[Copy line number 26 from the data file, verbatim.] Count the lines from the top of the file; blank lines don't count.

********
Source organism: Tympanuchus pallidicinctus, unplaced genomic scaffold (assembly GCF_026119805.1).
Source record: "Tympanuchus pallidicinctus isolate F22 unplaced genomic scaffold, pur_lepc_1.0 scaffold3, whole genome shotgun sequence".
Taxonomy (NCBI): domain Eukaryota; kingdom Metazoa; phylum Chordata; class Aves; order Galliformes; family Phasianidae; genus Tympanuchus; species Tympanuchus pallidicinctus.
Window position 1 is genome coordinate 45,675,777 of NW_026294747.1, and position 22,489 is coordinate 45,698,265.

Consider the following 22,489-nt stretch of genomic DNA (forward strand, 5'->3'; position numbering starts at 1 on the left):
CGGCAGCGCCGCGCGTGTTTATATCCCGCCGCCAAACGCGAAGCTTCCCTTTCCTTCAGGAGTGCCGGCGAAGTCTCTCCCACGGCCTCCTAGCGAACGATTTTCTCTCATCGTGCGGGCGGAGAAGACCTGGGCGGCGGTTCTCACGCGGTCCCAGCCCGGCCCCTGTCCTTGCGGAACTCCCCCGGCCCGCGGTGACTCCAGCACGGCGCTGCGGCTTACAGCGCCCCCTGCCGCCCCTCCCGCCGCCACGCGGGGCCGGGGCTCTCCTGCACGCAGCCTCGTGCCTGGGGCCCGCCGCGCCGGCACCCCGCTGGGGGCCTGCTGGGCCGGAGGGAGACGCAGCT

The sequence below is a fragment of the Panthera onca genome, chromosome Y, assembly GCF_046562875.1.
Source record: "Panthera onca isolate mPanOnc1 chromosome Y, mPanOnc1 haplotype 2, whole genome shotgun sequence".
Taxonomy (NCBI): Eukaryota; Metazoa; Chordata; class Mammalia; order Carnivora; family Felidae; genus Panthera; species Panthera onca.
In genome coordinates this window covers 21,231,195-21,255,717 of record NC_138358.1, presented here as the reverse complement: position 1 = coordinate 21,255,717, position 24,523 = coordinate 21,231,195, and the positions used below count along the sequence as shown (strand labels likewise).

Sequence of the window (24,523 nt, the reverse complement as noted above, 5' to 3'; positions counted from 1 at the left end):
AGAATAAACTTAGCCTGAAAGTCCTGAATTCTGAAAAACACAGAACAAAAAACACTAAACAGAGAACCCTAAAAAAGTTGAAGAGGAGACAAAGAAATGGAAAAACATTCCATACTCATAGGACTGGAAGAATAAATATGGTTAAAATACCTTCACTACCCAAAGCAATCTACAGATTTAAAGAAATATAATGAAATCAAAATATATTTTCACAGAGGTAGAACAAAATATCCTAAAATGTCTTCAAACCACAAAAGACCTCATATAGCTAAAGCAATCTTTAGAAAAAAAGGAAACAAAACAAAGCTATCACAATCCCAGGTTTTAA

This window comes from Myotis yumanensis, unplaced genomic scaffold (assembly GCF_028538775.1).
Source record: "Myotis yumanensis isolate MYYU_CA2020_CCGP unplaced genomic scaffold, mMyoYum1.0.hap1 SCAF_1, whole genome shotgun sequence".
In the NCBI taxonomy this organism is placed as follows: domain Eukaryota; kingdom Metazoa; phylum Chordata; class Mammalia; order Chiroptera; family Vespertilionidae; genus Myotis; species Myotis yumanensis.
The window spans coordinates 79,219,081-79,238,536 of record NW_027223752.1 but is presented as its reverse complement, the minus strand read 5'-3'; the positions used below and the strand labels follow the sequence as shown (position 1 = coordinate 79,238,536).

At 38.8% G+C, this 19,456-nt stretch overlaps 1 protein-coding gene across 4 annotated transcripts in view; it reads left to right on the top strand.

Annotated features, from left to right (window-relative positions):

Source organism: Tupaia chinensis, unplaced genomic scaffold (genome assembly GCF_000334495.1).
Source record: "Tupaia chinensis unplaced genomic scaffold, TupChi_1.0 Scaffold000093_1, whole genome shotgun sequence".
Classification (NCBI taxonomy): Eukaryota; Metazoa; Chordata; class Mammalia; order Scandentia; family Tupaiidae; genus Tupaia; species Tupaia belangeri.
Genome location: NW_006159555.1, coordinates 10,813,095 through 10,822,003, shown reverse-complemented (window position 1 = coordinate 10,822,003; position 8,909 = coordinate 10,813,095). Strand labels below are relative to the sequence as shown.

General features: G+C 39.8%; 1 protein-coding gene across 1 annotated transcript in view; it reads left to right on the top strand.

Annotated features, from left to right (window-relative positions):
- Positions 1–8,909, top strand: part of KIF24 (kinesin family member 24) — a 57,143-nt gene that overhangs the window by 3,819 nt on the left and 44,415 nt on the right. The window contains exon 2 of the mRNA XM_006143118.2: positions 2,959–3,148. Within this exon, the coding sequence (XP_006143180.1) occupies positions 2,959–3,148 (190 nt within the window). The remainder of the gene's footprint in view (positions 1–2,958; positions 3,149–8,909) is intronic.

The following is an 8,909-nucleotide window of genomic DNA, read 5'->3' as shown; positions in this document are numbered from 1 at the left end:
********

The following is an 8,909-nucleotide window of genomic DNA, read 5'->3' as shown; positions in this document are numbered from 1 at the left end: